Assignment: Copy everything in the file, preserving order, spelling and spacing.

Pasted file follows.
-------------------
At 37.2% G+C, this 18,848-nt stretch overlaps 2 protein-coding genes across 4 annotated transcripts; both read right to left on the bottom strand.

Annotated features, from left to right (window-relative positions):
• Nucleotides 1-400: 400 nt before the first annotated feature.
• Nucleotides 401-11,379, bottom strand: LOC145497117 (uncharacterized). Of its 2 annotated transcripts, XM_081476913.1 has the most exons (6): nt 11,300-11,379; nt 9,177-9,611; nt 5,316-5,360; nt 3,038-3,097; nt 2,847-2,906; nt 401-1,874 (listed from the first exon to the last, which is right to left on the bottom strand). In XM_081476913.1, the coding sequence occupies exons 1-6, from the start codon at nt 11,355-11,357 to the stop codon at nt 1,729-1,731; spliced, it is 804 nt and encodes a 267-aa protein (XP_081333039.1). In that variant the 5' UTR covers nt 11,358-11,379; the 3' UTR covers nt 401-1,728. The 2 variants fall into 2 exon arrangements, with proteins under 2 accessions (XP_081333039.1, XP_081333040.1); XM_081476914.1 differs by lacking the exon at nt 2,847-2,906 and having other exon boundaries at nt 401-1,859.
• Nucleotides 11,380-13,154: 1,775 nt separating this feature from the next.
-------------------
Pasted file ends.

At 37.2% G+C, this 18,848-nt stretch overlaps 2 protein-coding genes across 4 annotated transcripts; both read right to left on the bottom strand.

Annotated features, from left to right (window-relative positions):
• Nucleotides 1-400: 400 nt before the first annotated feature.
• Nucleotides 401-11,379, bottom strand: LOC145497117 (uncharacterized). Of its 2 annotated transcripts, XM_081476913.1 has the most exons (6): nt 11,300-11,379; nt 9,177-9,611; nt 5,316-5,360; nt 3,038-3,097; nt 2,847-2,906; nt 401-1,874 (listed from the first exon to the last, which is right to left on the bottom strand). In XM_081476913.1, the coding sequence occupies exons 1-6, from the start codon at nt 11,355-11,357 to the stop codon at nt 1,729-1,731; spliced, it is 804 nt and encodes a 267-aa protein (XP_081333039.1). In that variant the 5' UTR covers nt 11,358-11,379; the 3' UTR covers nt 401-1,728. The 2 variants fall into 2 exon arrangements, with proteins under 2 accessions (XP_081333039.1, XP_081333040.1); XM_081476914.1 differs by lacking the exon at nt 2,847-2,906 and having other exon boundaries at nt 401-1,859.
• Nucleotides 11,380-13,154: 1,775 nt separating this feature from the next.